Munching Caterpillar News

The Story of the Confused Caterpillar

February 16, 2015

Back in December a member of the Publicity team here at Butterfly Conservation found a confused caterpillar on a dogs bed! Wanting to give him a better chance in life they picked him up and popped him in to a cosy tank with a selection of leaves for him to munch on. They named him ‘Hanky’ and handed him over to Munching Caterpillars so we could show him off to children and hopefully help us to inspire families about butterflies, moths and caterpillars.

'Hanky' the Caterpillar

‘Hanky’ the Confused Caterpillar

Hanky, however had other ideas. We soon noticed he didn’t want to eat anything we gave him. We knew he would eventually turn into a moth, and we were pretty sure we knew what species of moth – a Large Yellow Underwing. We tried giving him lots of different foodplants that Large Yellow Underwings normally like to eat, but he was having none of it!

Large Yellow Underwings normally survive the winter as a caterpillar; hiding from the cold by dropping down to the bottom of grasses or covering themselves in a thin layer of soil. They don’t usually pupate until around March, when they have eaten a lot and are quite large. When they are ready to pupate they stop eating and look for a patch of soil to bury themselves in.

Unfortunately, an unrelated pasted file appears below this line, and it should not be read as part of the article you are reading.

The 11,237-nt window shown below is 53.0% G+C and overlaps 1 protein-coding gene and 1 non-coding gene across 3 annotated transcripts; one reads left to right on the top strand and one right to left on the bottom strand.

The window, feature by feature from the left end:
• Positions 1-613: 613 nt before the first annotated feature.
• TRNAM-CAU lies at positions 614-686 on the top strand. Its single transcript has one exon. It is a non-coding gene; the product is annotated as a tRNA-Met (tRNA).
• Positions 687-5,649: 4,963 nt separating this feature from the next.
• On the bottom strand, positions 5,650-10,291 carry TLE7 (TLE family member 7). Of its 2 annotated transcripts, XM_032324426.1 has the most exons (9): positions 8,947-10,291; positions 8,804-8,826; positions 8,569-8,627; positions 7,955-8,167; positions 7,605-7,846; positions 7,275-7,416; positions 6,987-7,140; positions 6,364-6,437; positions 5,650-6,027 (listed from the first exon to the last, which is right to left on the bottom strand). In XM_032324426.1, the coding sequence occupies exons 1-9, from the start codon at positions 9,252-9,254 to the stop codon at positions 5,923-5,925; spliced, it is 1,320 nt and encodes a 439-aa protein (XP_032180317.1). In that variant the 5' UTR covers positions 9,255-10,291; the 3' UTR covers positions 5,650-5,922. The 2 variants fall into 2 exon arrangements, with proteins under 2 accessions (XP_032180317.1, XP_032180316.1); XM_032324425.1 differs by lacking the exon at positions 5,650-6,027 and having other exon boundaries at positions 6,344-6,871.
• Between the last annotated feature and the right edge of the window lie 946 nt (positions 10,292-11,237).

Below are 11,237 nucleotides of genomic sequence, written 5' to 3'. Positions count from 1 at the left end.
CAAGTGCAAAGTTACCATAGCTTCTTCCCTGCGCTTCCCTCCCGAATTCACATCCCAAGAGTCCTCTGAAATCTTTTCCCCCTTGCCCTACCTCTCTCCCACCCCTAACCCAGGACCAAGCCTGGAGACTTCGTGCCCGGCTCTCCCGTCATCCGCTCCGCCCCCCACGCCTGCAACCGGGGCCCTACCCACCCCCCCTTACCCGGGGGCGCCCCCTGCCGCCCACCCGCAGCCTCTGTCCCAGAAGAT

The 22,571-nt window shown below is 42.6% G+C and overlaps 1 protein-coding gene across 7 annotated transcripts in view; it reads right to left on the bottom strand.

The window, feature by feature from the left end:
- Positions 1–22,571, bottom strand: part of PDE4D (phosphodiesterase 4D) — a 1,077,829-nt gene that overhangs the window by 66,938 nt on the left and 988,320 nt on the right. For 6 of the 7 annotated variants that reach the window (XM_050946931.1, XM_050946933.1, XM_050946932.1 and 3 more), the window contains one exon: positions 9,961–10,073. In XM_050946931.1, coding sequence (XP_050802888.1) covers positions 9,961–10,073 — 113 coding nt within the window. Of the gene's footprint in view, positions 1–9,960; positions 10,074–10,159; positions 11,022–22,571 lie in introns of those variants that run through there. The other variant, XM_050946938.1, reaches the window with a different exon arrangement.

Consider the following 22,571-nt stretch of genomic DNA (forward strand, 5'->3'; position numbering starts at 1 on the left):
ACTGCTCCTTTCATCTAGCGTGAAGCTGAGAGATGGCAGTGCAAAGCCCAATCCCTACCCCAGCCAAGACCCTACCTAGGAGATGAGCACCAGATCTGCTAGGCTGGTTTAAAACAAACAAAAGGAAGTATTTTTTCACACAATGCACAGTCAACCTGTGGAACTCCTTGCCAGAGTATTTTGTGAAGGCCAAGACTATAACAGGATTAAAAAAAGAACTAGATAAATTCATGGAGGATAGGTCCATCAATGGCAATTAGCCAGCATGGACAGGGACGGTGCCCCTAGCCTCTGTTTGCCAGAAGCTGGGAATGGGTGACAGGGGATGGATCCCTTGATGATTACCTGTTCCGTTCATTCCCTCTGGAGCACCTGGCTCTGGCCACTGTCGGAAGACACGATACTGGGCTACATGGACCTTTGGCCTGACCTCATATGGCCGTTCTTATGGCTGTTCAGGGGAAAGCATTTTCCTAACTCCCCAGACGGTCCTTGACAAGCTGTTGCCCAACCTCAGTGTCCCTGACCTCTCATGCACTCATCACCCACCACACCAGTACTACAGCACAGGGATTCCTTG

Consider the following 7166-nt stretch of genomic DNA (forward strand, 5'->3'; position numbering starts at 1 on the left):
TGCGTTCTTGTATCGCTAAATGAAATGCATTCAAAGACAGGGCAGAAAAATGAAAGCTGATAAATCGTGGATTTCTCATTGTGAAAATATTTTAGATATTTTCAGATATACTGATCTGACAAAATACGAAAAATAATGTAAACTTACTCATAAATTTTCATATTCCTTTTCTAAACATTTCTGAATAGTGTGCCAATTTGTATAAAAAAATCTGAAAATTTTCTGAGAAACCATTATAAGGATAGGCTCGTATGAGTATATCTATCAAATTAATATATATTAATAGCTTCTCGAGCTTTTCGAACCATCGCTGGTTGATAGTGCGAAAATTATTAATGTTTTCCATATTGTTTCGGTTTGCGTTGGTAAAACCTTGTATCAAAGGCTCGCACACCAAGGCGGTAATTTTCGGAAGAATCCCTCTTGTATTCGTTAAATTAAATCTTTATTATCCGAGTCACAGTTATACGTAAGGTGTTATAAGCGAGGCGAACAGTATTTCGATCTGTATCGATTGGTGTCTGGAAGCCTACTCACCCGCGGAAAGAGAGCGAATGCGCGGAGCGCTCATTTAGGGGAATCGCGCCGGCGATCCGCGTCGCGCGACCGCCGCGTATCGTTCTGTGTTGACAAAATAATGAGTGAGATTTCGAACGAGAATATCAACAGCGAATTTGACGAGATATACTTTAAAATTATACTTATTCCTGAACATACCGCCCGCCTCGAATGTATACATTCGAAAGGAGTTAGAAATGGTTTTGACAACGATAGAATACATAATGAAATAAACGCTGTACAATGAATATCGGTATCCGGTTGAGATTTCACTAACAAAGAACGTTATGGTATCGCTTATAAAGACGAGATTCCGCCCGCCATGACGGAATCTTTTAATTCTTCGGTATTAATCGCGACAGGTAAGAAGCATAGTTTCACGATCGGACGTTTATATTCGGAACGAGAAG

Hanky was not eating and was already quite large… We decided to add a layer of compost to his tank. Within hours Hanky had buried himself completely!

Two months later, on Sunday 15th February, Hanky wriggled out of his pupal casing as a fully formed moth! He dug himself a tunnel out of the soil and crawled to the edge of his tank. He climbed a little way up and pumped his new wings full of hemolymph (moth’s blood). After sitting there for a few more minutes his new wings had dried and he was ready to fly!

The only problem is… he is 5 months early! Large Yellow Underwings normally emerge between July and September!

'Hanky' a Large Yellow Underwing

‘Hanky’ with new wings

We had a great summer in 2014, so a lot of moth species emerged slightly earlier than usual. The warmer temperatures continuing in to late summer and autumn meant there was still plenty of food and warmth for caterpillars to survive. Combine that with bringing ‘Hanky’ indoors where it is much warmer than outdoors, we believe he got a bit confused and developed much faster than he was meant to in the wild!

The leftover pupal case

The leftover pupal case

So what now?! Well Hanky will be given a small colourful dot on his/her wings to tell other moth trappers that this moth was raised in captivity and therefore they shouldn’t record it. She/he will then be released on a dry, warmish day. Although Hanky will probably never find a mate to breed with, there are plenty of spring flowers appearing now so she/he should be able to find nectar to feed on.